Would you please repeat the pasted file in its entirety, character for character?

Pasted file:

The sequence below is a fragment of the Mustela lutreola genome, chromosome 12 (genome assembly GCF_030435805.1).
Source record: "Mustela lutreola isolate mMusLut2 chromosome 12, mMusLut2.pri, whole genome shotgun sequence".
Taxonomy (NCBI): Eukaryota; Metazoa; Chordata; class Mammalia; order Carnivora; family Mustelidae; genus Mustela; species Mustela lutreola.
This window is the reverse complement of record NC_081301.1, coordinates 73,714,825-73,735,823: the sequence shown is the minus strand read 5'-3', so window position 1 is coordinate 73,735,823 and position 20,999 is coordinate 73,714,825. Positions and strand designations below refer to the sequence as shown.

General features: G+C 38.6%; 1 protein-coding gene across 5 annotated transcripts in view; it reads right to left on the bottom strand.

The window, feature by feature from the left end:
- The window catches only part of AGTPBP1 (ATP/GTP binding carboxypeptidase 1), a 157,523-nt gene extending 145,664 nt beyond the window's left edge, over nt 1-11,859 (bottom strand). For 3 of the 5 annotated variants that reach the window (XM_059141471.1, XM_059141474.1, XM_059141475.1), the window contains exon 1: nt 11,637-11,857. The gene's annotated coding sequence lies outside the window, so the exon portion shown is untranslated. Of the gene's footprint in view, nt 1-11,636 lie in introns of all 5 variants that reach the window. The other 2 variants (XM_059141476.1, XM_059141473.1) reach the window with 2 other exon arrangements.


The sequence below is a fragment of the Mustela lutreola genome, chromosome 12 (genome assembly GCF_030435805.1).
Source record: "Mustela lutreola isolate mMusLut2 chromosome 12, mMusLut2.pri, whole genome shotgun sequence".
Taxonomy (NCBI): Eukaryota; Metazoa; Chordata; class Mammalia; order Carnivora; family Mustelidae; genus Mustela; species Mustela lutreola.
This window is the reverse complement of record NC_081301.1, coordinates 73,714,825-73,735,823: the sequence shown is the minus strand read 5'-3', so window position 1 is coordinate 73,735,823 and position 20,999 is coordinate 73,714,825. Positions and strand designations below refer to the sequence as shown.

General features: G+C 38.6%; 1 protein-coding gene across 5 annotated transcripts in view; it reads right to left on the bottom strand.

The window, feature by feature from the left end:
- The window catches only part of AGTPBP1 (ATP/GTP binding carboxypeptidase 1), a 157,523-nt gene extending 145,664 nt beyond the window's left edge, over nt 1-11,859 (bottom strand). For 3 of the 5 annotated variants that reach the window (XM_059141471.1, XM_059141474.1, XM_059141475.1), the window contains exon 1: nt 11,637-11,857. The gene's annotated coding sequence lies outside the window, so the exon portion shown is untranslated. Of the gene's footprint in view, nt 1-11,636 lie in introns of all 5 variants that reach the window. The other 2 variants (XM_059141476.1, XM_059141473.1) reach the window with 2 other exon arrangements.